This popular textbook gives students a practical understanding of the broad range of skills they will need during the course of their studies and throughout their youth work career. The second edition includes a new chapter on practice placements, and has been updated to be brought in line with the latest policy and professional regulation context.
The book outlines the core principles and values of youth work, and shows that through a participatory, anti-oppressive approach, professionals can make an impact on young people's lives.
Topics covered include:
Kate Sapin has been Programme Director of Community and Youth Work courses at the University of Manchester for the past 23 years.
“Kate Sapin's new edition is grounded in the core values of youth work and explores contentious contemporary issues in an accessible and balanced manner. It is essential reading for all students of youth work from Foundation to Masters Level and for those working within the profession” - Jean Hatton, University of Huddersfield
“Once again Kate Sapin delivers a clear, concise and relevant text to all interested in knowing more about the profession of youth work. This new edition builds on the strengths of the first one bringing further insight and clarity into previously covered areas as well as introducing the reader to new areas for exploration and reflection” - Steve Bullock, University of Gloucestershire.
There are millions of children in this country who spend most of their days feeling more unhappy than happy, and their parents haven't a clue as to why. These children are not depressed, but they are on their way to developing a depressive disorder. In this important and completely accessible book, Dr. Kenneth N. Condrell teaches parents the ten most common, yet overlooked causes of childhood unhappiness. More important, he offers practical solutions-solutions that can protect children from a lifetime of unhappiness. Parents will actually hear from the mouths of... More info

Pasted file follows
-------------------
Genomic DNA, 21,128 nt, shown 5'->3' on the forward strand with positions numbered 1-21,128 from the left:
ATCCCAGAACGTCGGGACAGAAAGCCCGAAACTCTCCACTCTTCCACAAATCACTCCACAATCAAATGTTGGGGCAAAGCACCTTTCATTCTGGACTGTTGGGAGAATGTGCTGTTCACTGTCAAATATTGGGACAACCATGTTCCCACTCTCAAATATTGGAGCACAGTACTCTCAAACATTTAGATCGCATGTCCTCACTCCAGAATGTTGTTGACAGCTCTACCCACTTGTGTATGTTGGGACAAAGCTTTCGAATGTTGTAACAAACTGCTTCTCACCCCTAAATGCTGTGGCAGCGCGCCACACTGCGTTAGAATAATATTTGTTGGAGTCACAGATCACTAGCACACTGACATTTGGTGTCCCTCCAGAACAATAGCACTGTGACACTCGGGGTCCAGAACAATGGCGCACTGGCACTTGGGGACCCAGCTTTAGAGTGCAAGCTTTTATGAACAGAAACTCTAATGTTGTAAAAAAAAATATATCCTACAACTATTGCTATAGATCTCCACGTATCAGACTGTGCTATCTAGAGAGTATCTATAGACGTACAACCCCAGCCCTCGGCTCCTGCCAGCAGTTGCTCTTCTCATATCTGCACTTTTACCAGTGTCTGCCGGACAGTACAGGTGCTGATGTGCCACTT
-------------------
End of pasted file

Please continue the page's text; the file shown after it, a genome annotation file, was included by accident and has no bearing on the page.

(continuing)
The health and welfare of Australia's Indigenous population is marked by recurring and seemingly intractable issues such as poor access to services, family violence, and high levels of infant mortality. More than 200 years of historical, cultural and political factors have shaped Indigenous lives - and the perceptions of social workers. Linda Briskman, social worker, academic and author of the acclaimed book The Black Grapevine - Aboriginal Activism and the Stolen Generations, throws down the gauntlet to practitioners and students of social work, challenging them to pursue a better,... More info
The application of assessment frameworks hinges on human qualities and skills which are naturally prone to bias and inconsistency. Making Sense of Assessment aims to support workers in analysing and making sense of the information gathered, and increasing accuracy and empathy in assessing the needs and risks for vulnerable children and young people. This book offers best practice guidance on how to analyse information gathered during the assessment of children and young people and their families. Good assessments take time and need to be appropriately resourced. A range of analytical tools... More info